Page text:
What makes this report different from many other grid studies is that its recommendations provide scientific and business perspectives. On the business side of things, the POPA urges the Federal Energy Regulatory Commission and the North American Electric Reliability Corporation to first develop an "integrated business case" that covers the value of electricity storage and renewable generation as far as transmission and distribution goes. Then, adopt a "uniform integrated business case" that serves as the final evaluation and regulatory structure along with the state Public Utility Commissions. 

Forecasting is the final category of recommendation the POPA addresses, suggesting that the National Oceanic and Atmospheric Administration, the National Center for Atmospheric Research, the National Weather Service and private vendors change time scales from hours to days in order to improve the accuracy of wind and weather forecasts. Also, wind plant operators, regulatory agencies and forecast providers should create uniform standards for both preparing and delivering power and wind generation forecasts. Regulatory agencies and Wind plant operators were also urged to create operating procedures to reply to power generation forecasts, develop criteria for contingencies and response to weather disturbances, and design response other than using conventional reserve, such as electricity storage and distant transmission. 

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By joe4324 on 11/17/2010 1:44:47 PM , Rating: 1
OR we could just aspire to use less and not build anything. Implement a 'negawatt' program similar to china. Instead of building a new nuke, put the same money into incentives to cut needs by a equal amount. LED lighting, dual pane glazing, induction cooking etc etc.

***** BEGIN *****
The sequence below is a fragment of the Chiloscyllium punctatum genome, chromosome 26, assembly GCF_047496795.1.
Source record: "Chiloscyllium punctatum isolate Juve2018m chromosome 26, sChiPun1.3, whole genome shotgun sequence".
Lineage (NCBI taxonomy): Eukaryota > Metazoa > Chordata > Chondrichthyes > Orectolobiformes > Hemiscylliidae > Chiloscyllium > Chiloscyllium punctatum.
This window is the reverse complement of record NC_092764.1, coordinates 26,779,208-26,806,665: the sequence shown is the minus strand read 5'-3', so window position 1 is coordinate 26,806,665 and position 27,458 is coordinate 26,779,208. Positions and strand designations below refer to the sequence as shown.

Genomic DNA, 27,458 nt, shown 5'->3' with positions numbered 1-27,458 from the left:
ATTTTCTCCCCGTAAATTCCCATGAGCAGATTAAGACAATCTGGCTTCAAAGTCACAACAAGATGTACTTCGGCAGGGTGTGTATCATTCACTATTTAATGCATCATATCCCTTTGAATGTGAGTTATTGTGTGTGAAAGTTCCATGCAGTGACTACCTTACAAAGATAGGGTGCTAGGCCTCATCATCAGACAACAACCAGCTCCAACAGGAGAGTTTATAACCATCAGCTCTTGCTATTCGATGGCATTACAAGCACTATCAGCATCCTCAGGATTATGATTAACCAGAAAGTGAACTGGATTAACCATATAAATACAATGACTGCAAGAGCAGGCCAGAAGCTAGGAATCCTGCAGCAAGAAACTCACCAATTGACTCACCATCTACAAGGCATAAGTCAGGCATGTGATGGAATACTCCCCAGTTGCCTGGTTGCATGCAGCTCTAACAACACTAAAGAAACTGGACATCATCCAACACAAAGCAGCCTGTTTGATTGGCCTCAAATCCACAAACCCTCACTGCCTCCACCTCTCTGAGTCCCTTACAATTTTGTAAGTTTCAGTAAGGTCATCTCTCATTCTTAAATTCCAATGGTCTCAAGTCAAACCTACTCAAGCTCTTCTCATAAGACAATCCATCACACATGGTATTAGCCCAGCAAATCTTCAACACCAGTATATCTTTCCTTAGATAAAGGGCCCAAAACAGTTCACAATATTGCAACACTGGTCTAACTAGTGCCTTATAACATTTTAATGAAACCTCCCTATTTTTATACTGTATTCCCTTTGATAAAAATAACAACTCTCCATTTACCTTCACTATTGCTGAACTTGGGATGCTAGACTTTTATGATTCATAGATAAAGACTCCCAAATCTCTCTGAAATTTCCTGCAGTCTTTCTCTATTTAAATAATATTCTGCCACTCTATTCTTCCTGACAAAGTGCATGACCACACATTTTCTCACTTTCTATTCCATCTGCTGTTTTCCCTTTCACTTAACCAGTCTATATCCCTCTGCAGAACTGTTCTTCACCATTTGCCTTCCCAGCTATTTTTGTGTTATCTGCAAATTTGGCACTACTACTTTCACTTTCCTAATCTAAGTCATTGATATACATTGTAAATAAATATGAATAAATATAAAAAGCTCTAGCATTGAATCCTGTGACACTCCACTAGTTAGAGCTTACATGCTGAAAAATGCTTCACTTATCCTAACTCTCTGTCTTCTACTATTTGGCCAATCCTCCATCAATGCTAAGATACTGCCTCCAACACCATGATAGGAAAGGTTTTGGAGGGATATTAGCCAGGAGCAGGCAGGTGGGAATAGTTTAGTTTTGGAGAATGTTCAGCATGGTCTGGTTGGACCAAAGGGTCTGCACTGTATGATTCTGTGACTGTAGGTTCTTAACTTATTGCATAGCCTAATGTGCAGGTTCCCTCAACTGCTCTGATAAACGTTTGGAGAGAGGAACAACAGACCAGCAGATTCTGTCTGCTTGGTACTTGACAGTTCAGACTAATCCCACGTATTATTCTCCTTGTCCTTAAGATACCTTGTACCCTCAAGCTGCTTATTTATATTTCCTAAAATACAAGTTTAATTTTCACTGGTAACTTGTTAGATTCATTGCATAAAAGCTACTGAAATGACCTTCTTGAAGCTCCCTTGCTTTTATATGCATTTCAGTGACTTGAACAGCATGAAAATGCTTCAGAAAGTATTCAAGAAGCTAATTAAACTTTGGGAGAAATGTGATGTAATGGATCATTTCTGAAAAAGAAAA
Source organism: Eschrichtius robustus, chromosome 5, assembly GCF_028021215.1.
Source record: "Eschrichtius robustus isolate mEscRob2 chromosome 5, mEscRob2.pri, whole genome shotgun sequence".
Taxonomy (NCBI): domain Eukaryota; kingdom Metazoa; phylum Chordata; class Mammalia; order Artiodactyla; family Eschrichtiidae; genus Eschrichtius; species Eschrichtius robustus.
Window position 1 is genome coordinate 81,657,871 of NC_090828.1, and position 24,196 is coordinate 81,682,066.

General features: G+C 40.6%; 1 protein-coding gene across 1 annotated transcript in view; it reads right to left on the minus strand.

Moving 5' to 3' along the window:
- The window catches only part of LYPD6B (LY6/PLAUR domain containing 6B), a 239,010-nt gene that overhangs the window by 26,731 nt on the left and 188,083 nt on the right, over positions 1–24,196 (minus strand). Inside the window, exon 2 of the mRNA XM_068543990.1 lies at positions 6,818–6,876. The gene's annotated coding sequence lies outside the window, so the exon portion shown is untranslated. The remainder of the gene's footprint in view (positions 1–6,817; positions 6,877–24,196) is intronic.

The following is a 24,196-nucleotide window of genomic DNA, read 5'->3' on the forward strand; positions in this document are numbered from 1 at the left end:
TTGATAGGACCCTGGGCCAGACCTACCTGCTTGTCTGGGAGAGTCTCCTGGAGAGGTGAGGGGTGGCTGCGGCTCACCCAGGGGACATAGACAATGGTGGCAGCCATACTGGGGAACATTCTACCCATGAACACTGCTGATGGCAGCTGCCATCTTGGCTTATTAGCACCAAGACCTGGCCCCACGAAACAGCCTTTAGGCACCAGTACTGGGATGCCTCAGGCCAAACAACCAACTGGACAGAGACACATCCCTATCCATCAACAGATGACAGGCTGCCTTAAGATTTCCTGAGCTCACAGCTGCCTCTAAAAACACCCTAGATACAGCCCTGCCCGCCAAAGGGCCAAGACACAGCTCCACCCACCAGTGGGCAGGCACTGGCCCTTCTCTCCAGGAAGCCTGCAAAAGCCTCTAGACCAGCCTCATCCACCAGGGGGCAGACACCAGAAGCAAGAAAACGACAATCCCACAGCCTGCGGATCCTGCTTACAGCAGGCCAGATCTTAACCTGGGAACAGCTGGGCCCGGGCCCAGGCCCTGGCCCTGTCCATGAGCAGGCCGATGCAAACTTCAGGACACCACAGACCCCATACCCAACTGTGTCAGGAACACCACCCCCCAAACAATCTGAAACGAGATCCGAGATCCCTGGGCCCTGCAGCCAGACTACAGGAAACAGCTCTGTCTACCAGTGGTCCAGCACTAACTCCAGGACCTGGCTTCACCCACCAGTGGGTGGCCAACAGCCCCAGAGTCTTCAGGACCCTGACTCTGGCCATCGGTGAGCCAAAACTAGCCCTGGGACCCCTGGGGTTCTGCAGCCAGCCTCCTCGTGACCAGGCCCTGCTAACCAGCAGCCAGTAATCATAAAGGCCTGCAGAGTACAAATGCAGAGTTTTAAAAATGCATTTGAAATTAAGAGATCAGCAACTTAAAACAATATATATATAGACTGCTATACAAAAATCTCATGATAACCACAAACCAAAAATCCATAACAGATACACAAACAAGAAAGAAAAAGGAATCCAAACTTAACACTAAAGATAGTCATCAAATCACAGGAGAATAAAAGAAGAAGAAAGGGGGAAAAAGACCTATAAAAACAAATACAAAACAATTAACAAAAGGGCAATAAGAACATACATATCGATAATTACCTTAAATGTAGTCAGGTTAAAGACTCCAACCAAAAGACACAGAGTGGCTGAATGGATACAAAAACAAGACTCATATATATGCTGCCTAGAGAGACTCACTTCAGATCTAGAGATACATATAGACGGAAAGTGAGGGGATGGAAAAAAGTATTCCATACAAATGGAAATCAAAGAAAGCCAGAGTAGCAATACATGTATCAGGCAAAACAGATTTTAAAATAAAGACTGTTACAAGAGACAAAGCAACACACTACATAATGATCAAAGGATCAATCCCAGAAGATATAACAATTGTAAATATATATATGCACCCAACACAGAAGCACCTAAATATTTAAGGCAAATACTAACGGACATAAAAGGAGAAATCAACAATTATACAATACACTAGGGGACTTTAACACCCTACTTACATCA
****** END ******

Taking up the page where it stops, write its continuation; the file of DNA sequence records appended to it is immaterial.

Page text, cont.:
Renewables need to be the future, too bad we will need a 'real' nuke disaster to prove it. But they won't provide what we need if we keep finding new ways to burn the extra juice we save by new technology.

Move away from centralized generation (this includes large wind plants!) since thats where we loose half our power anyway, embrace renewables, use half what we use now and share your excess power with your neighbors via grid-tie.

Just my two cents, course I'm writing this on a ATOM netbook off-grid. I already went down the rabbit hole and not expecting many to follow.

RE: radical
By tng on 11/17/2010 1:55:18 PM , Rating: 2
Conservation will only go so far until you have to build new.

Allot of people out there think that all we have to do is cut our power usage by 10%, 20% and that will save us. It may for a short time, but in another 10 years you would ask us to cut by another 10%? Where does that stop before you are allowed to use power only at certain times of the day or even certain days of the week?